My composting problem, part deux
I am not a newbie composter. Oh, no. This is my fifth year composting. Though you can read about my first composting disaster here. I’ve honed my methods, sourced a variety of carbons, and invested in a wood chipper to yield compost so rich and dark it would make any composter swoon. Nevertheless, I made a few fatal errors that produced a truly horrific composting problem in many ways worse than the first!
Look at this beautiful compost I made:
I love composting and really got the right balance of greens to carbons. My equipment is simple: a compost bin (Allgreen Soil Saver Classic Compost Bin) with a corkscrew tool (Lotech Compost Crank Twist Aerator) to aerate it, both which work extremely well. I bought this wood chipper (Sun Joe CJ602E 15-Amp Electric Wood Chipper/Shredder) earlier this year, and wood chips are a very effective source of carbon to add to a compost bin.
The problem was, I wanted more, more, more. I got greedy.
Trying to game the system
One issue about composting is that the rate at which you can produce compost decreases as the weather cools. Here in the Northeast (Brooklyn, to be exact), we typically have until mid September to speedily produce compost at the rate of five weeks from start to finish.
If you keep adding and turning, at some point, the added greens and carbons will slow down their processing and in the spring, you won’t have a full bin of totally done compost.
My idea was to add greens and carbons to my main bin until the beginning of August, but not add any more to it through September and end up with totally finished compost, ready for spring.
Meanwhile, (and here’s the where the grave error comes in), start a new bin for new greens and carbons, turn it through September and then add it on top of the original bin and let it sit through the winter. This would allow the finished compost to remain unincorporated with new, and available to be removed through the bottom hatch.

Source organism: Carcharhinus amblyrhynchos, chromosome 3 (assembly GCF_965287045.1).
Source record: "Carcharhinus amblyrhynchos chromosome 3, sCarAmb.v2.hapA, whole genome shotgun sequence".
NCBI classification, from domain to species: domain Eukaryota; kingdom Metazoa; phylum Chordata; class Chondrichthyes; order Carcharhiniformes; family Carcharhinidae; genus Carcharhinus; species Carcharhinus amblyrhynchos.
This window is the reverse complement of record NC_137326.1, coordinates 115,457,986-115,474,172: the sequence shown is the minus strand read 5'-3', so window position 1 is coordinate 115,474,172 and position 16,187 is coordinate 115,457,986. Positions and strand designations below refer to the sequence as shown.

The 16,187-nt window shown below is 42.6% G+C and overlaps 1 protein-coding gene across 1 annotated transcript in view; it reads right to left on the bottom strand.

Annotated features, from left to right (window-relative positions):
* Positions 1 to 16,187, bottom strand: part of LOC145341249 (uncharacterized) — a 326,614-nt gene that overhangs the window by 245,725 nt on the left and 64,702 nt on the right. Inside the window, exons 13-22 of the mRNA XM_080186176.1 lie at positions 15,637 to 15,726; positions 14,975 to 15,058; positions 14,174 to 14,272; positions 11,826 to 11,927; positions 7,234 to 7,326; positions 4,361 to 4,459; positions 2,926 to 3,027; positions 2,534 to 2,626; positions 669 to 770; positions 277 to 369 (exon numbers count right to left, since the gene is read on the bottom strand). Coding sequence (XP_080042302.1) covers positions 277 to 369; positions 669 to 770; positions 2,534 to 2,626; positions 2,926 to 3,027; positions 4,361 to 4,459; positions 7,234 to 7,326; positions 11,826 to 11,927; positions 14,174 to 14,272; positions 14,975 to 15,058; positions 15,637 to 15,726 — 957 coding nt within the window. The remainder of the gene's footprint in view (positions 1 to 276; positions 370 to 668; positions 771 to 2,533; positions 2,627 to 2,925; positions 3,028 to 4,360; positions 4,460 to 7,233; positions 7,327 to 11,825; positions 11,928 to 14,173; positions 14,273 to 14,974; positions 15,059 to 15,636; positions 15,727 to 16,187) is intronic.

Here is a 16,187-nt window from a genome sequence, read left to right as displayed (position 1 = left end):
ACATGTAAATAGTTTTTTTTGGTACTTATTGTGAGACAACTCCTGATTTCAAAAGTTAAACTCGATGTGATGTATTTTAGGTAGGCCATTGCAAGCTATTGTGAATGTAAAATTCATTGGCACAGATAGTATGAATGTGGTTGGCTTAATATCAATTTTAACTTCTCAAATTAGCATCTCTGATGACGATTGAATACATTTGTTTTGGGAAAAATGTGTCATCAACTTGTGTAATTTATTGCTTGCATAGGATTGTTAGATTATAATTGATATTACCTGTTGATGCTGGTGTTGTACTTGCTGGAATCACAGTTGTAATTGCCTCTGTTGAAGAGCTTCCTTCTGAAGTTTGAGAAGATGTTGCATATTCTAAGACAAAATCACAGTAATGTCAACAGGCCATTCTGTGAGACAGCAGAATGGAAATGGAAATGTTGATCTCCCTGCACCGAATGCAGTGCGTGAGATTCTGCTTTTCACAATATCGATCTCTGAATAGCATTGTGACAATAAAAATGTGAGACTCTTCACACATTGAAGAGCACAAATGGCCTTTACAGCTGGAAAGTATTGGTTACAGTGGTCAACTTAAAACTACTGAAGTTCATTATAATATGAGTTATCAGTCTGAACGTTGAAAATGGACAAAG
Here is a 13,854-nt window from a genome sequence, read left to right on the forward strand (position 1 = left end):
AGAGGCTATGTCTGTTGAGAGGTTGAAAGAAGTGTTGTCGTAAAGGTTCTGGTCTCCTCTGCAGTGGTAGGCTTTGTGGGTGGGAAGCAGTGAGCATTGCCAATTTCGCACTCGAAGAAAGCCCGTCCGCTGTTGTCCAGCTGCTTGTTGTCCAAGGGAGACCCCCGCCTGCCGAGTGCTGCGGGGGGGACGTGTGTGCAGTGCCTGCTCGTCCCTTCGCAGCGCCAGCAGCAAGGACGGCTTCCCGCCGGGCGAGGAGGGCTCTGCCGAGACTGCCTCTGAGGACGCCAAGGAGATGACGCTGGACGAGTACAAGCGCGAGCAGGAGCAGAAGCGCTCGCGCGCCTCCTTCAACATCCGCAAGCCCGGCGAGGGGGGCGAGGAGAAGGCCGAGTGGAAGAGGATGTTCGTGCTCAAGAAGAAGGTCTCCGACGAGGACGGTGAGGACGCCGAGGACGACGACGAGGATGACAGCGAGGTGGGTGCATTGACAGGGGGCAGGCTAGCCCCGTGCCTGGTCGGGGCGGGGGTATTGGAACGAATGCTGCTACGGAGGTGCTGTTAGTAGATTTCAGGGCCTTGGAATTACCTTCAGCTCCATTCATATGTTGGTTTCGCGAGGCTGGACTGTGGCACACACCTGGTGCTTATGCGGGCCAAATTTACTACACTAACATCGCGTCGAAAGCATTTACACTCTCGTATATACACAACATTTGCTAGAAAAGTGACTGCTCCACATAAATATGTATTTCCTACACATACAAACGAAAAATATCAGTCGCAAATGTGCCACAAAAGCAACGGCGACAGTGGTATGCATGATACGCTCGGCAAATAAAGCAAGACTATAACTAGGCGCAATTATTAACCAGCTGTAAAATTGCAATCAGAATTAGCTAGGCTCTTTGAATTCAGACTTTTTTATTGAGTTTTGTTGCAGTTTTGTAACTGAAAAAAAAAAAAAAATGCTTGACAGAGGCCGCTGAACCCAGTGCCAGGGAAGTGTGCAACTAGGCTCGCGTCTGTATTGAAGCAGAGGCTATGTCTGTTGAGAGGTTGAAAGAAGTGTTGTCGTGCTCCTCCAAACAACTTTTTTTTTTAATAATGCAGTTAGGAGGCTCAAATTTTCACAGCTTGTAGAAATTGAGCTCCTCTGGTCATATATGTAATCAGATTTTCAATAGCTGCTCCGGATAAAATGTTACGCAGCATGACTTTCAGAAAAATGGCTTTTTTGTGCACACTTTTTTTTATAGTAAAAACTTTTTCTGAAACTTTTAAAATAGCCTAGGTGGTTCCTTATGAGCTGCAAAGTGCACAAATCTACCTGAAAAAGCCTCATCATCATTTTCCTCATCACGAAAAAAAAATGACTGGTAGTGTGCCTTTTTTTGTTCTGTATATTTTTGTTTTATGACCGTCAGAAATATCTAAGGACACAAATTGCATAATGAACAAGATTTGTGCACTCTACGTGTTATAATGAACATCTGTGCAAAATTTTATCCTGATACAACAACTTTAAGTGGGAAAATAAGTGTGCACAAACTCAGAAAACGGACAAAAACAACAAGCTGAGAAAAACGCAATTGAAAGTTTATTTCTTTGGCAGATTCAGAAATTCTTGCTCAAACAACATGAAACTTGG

What could possibly go wrong?
The new bin
A compost bin needs only a few things to be effective. The first is an area where it can be contained. This can take the form of a pile, a fenced in area, or a bin of sorts. The second requirement is air – some sort of way for air to get in to the pile to help the composting process along.
So, I bought a 20 gallon simple trash can and drilled many holes in it. A very inexpensive, DIY way to create a compost bin, don’t you think? It has the two requirements – an area to contain it, inside the bin, and air holes.
Seems great, right?
The composting problem begins
Everything was going as planned for about three weeks. I was adding greens and carbons, doing a little mixing here and there, and everything looked and smelled as expected.
By the fourth week, I went outside and noticed a very foul odor and a large swarm of flies. The smell is something I am not sure I can describe. Well, you can probably imagine in the hot summer, if you pass a particularly bad smelling garbage can, this might give you some idea. One hell of a compost problem.
Except in this case, the garbage can was full. It smelled exactly like you might imagine a garbage can might smell if you filled it up with kitchen scraps and left it for three weeks.
Which is exactly what I had done.
There was no “composting” happening. This was just a whole lotta garbage sitting in the sun, stinking up the yard!
I’m not sure I am doing the smell justice. It was way, way worse than a trash can sitting in the sun. Really, the most nauseating smell I’ve ever smelled.
The fatal error
I quickly realized the critical error I had made: as the bin filled up, the air holes became clogged with compost.